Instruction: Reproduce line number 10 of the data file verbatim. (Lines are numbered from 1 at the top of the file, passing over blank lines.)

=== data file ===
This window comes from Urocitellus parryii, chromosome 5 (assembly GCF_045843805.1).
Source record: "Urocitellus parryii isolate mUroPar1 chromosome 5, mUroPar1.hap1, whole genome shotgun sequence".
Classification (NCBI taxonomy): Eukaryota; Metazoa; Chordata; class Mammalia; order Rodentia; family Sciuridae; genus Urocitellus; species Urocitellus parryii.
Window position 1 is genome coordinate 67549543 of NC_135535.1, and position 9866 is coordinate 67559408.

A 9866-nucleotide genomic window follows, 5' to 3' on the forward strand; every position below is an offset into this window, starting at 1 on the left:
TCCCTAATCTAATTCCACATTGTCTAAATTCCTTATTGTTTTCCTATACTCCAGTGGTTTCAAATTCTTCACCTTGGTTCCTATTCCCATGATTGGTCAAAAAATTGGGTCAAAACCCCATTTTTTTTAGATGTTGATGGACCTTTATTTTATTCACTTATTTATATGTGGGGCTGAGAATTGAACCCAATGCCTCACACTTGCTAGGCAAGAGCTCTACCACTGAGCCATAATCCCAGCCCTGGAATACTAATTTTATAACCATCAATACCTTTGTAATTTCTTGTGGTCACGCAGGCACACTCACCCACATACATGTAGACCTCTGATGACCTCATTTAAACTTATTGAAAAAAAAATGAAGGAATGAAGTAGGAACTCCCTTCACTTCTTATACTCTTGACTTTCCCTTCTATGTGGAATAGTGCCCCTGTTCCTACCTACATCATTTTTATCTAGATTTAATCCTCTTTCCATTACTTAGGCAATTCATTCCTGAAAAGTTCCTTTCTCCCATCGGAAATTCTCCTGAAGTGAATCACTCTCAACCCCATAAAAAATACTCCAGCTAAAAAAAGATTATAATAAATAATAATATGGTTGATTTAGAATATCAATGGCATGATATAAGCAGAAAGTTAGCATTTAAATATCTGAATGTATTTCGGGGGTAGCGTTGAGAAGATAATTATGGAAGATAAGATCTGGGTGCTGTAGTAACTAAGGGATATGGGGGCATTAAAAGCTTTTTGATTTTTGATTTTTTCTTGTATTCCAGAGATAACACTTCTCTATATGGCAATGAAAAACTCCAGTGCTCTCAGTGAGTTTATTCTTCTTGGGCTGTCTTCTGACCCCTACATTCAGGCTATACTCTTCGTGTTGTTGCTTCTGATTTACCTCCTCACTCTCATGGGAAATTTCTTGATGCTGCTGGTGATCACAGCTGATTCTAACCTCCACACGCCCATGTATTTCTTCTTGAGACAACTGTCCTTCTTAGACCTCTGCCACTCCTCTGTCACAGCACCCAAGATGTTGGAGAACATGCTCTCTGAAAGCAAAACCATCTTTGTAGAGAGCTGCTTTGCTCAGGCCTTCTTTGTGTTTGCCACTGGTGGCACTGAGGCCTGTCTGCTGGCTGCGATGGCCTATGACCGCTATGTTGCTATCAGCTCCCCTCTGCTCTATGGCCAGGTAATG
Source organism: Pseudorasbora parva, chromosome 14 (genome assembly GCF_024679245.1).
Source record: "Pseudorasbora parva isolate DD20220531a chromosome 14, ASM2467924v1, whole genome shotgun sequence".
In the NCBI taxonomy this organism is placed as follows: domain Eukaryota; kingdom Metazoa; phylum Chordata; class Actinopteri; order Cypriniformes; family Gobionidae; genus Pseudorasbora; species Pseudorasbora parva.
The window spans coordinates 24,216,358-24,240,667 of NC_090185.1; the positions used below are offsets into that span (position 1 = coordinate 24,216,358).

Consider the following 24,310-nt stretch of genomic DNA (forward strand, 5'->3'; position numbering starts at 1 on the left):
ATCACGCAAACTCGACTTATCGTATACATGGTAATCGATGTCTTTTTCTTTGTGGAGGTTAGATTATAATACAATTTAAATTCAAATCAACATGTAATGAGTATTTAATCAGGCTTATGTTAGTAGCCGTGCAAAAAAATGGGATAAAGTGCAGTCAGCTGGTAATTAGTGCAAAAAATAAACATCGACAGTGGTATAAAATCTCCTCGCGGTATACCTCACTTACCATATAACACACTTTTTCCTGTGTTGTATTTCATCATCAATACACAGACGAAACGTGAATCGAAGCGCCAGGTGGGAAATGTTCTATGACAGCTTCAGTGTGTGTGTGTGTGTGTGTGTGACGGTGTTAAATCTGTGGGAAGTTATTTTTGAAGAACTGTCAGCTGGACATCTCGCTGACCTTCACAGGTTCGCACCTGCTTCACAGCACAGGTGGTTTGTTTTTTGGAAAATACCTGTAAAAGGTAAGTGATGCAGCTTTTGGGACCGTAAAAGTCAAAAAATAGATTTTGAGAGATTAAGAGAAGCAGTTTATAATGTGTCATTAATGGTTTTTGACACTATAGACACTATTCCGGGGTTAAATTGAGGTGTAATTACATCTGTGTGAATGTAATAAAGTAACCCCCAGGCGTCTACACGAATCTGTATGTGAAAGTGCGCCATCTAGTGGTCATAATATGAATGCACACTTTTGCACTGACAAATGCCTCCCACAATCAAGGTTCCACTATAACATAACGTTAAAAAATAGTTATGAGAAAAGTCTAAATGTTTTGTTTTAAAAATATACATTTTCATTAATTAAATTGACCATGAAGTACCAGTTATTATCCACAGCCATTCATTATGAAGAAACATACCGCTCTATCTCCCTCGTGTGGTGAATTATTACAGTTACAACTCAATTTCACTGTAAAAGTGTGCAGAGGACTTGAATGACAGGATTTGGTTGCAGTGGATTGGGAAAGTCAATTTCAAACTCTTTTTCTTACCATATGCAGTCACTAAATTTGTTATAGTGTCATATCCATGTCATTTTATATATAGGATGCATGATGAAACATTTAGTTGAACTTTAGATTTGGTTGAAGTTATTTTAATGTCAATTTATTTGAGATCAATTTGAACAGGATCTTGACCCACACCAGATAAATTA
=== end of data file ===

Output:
The window spans coordinates 24,216,358-24,240,667 of NC_090185.1; the positions used below are offsets into that span (position 1 = coordinate 24,216,358).